October 10, 2008

MAPPING THE FUTURE Of The Arts In Wellington
– Summary – September 2008

E ngā mana, e ngā reo, e ngā maunga, e ngā awaawa, e ngā pātaka o ngā taonga tuku iho, tçnā koutou.

Over the past 12 months Wellington City Council’s new arts unit, City Arts, has been working with the arts sector in Wellington to develop a shared vision for the future of the arts in the city.  The purpose of this process was to develop a basis for joint future action involving the arts sector, the Council and other parties, which together contribute to the development and presentation of arts activity in the city.

This ongoing process has to date involved a wide range of preliminary meetings with diverse sector groups and individuals involved in the making and presentation of art throughout Wellington. These discussions created a framework for a series of six artform-specific hui held in August/September 08.

Well over 400 arts practitioners [artists, organisations, producers and presenters] have been involved in this process to date. Approximately 90% of these are from the professional sector and have included artists, producers, educators, managers, funders and representatives of most key arts organisations within Wellington City.

The Mapping the Future of the Arts in Wellington hui were essentially a conversation. The facilitated format framed a series of group discussions which allowed for cross pollination and the distillation of ideas and themes. These explored

Ø      "What we value about the arts",

Ø      "Our vision of a healthy arts city",

Ø      "The Big Questions we need to answer in order to ensure this healthy future", and

Ø      Some key priorities and possible actions for addressing the Big Questions.

This summary documents some of the clear themes and priorities that emerged from Mapping the Future, highlights some of the suggested action around these priorities and outlines the next steps planned in this ongoing conversation. As an appendix attached is a list of the questions explored during this conversation.

What we value about being involved in the arts  

Participants spoke of the value of arts as a framework for:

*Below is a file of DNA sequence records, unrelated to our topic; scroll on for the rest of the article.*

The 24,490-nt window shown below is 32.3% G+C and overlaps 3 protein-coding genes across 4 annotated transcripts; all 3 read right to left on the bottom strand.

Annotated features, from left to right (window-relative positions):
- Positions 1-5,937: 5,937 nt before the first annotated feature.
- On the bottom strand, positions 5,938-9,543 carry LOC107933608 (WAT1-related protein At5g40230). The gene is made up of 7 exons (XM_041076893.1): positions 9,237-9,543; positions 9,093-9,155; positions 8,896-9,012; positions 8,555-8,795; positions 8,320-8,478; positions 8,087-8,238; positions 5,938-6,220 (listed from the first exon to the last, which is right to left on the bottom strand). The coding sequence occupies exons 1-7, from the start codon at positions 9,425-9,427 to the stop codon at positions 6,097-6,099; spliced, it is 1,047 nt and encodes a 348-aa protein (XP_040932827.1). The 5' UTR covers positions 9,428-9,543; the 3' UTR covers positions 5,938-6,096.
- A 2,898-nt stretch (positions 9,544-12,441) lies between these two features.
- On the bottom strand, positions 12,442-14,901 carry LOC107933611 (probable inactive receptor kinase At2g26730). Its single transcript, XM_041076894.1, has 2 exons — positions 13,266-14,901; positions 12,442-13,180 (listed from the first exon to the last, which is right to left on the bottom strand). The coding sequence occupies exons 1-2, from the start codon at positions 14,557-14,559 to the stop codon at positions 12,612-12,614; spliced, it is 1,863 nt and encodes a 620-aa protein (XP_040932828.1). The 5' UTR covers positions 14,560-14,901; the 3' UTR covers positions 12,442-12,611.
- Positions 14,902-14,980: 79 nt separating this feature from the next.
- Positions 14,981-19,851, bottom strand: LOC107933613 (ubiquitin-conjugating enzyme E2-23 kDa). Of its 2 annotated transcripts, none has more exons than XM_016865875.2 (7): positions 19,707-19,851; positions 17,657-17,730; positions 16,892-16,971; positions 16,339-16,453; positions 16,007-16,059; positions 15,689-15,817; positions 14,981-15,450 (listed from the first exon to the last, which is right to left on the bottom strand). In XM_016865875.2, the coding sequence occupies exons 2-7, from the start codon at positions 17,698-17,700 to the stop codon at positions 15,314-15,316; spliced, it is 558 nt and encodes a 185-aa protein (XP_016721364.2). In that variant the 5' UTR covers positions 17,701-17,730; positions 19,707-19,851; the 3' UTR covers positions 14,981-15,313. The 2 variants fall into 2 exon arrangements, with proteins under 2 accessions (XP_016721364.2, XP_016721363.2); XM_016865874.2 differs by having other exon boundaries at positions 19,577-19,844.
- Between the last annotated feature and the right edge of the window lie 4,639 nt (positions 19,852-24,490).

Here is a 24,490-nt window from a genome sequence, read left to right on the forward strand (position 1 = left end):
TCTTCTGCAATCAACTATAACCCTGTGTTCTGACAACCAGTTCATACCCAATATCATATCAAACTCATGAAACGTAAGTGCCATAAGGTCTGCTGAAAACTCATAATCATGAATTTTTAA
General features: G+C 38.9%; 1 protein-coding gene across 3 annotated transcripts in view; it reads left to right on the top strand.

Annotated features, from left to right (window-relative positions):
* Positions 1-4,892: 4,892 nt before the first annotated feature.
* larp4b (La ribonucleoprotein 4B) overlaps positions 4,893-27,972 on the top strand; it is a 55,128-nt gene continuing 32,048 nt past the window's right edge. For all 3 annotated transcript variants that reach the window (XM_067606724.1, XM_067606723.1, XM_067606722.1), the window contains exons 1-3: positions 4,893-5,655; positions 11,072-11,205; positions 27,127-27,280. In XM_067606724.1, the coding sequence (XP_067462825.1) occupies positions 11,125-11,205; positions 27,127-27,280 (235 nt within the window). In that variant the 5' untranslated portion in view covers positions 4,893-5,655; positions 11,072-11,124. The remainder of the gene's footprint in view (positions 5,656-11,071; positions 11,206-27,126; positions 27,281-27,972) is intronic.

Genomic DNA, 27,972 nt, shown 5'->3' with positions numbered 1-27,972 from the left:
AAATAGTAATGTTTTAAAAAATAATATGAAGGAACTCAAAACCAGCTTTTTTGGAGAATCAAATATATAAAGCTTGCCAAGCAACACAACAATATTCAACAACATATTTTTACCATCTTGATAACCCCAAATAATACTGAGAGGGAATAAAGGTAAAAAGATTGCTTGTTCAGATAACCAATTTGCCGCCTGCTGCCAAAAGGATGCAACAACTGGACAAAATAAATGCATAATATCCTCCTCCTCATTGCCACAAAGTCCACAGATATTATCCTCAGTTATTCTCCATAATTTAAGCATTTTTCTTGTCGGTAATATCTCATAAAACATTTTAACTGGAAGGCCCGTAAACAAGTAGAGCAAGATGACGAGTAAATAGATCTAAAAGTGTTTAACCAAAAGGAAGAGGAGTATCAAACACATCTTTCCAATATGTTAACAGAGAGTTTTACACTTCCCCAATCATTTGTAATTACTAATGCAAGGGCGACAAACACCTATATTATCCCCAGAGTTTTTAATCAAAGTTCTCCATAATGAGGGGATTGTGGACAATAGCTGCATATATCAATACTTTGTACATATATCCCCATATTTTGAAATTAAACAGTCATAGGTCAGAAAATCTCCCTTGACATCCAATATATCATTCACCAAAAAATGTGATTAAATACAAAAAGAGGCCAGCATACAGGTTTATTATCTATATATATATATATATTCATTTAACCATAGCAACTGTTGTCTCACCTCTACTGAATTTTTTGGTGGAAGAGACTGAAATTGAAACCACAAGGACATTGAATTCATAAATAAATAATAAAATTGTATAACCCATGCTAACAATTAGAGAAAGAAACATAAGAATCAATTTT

Ø      Change/growth

Ø      Tolerance/ resilience

Ø      Exploration/freedom

Ø      Identity/history

Ø      Community and Communication

Ø      Fun

Ø      Self and collective expression and

Ø      Making sense of our world and our lives

Ø      A Healthy Arts City

When participants built a vision of a healthy arts city they ‘spoke’ of a city in which art was part of the fabric of everyone’s lives, with an underpinning awareness of the value the arts bring to society, with increased participation at all levels, strong community platforms and diverse opportunities for everyone to engage in the making and appreciation of the arts.

Participants also spoke of a vibrant, connected, well supported, risk taking and ambitious art sector. A sector able to recognise and act on opportunities. A sector more engaged with communities as leaders and facilitators. They spoke of a sector connected across art forms and organisations, across communities, cities, regions and countries. They spoke of Wellington as a showcase for NZ, confident in its ability to lead the country. They spoke of a strong network of hard and soft infrastructure – access to a variety of creation and presentation spaces, resources, skills and wisdom. Of a supportive council and government. They spoke of effective mechanisms for linking arts experiences with audiences. And of arts education as a lifelong journey.

The Big Questions

The big questions that emerged, and emerged consistently during the sessions can be grouped into two areas

Ø      Growing the publics relationship with art

Valuing the arts: These questions focused on how the public value the arts as an activity and product, how the arts can be more widely valued for what it offers society, how decision makers might be encouraged to better appreciate the contribution the arts makes to our wellbeing and how we [as practitioners/the sector] might better articulate our value and measure our success in relationship to this value.

Public Engagement:        Many questions came up about how the public might be better supported to engage with arts activity as participants and as audiences. Also consistently raised was how do we build a lifelong learning approach to arts. And diversity of art form, environments and opportunities to engage in the arts also featured across all sessions.

Ø      Strengthening the arts sectors ability to deliver quality and diverse arts experiences

Connection:          Many, many questions emerged around how to strengthen our interconnectedness – between practitioners, arts organisations, our audiences, other sectors including business, health, education. Questions focused around the building of networks and linking activity – around the creating of stronger partnerships across the sector to maximise the effective use of resources and knowledge, to build a vibrant, inquiring and aspirational sector.

Infrastructure:     There were many questions around creating better infrastructure for production and presentation. Increasing access to venues and resources. And around marketing and our Arts and Culture Capital brand.

Professional development: Of central concern for many participants was how we might better share/gain  skills through mentoring opportunities and ongoing professional development. There were many questions also around the development of business skills amongst artists.

Growing the art forms: Questions here focused around how we might broaden the common definition of art activity and how we might develop partnerships with other socially engaged sectors. Many questions also emerged about how we might create more diversity within the art forms, diversity of activity and opportunities to access the work.